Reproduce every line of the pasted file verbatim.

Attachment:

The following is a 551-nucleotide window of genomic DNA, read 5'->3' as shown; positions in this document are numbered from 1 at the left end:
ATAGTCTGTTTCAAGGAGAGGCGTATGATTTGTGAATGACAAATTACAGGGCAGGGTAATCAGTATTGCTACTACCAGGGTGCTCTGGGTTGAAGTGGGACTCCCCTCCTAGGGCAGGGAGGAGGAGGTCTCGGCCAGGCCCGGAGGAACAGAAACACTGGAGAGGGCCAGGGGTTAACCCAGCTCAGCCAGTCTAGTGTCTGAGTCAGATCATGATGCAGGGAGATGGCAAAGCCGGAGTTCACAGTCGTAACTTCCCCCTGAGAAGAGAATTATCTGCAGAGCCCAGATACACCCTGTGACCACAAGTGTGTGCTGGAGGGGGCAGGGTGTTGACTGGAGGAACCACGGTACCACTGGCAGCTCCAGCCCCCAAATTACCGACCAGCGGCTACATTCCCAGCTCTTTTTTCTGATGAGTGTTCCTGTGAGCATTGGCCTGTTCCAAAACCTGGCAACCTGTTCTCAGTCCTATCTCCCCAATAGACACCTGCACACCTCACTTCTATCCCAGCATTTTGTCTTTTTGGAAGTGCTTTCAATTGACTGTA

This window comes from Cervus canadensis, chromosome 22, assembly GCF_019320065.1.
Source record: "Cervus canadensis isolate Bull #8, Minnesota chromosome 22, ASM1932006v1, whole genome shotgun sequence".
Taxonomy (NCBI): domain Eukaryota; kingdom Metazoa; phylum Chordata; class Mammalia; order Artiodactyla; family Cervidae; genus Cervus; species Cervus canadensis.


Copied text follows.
The following is a 551-nucleotide window of genomic DNA, read 5'->3' as shown; positions in this document are numbered from 1 at the left end:
ATAGTCTGTTTCAAGGAGAGGCGTATGATTTGTGAATGACAAATTACAGGGCAGGGTAATCAGTATTGCTACTACCAGGGTGCTCTGGGTTGAAGTGGGACTCCCCTCCTAGGGCAGGGAGGAGGAGGTCTCGGCCAGGCCCGGAGGAACAGAAACACTGGAGAGGGCCAGGGGTTAACCCAGCTCAGCCAGTCTAGTGTCTGAGTCAGATCATGATGCAGGGAGATGGCAAAGCCGGAGTTCACAGTCGTAACTTCCCCCTGAGAAGAGAATTATCTGCAGAGCCCAGATACACCCTGTGACCACAAGTGTGTGCTGGAGGGGGCAGGGTGTTGACTGGAGGAACCACGGTACCACTGGCAGCTCCAGCCCCCAAATTACCGACCAGCGGCTACATTCCCAGCTCTTTTTTCTGATGAGTGTTCCTGTGAGCATTGGCCTGTTCCAAAACCTGGCAACCTGTTCTCAGTCCTATCTCCCCAATAGACACCTGCACACCTCACTTCTATCCCAGCATTTTGTCTTTTTGGAAGTGCTTTCAATTGACTGTA

This window comes from Cervus canadensis, chromosome 22, assembly GCF_019320065.1.
Source record: "Cervus canadensis isolate Bull #8, Minnesota chromosome 22, ASM1932006v1, whole genome shotgun sequence".
Taxonomy (NCBI): domain Eukaryota; kingdom Metazoa; phylum Chordata; class Mammalia; order Artiodactyla; family Cervidae; genus Cervus; species Cervus canadensis.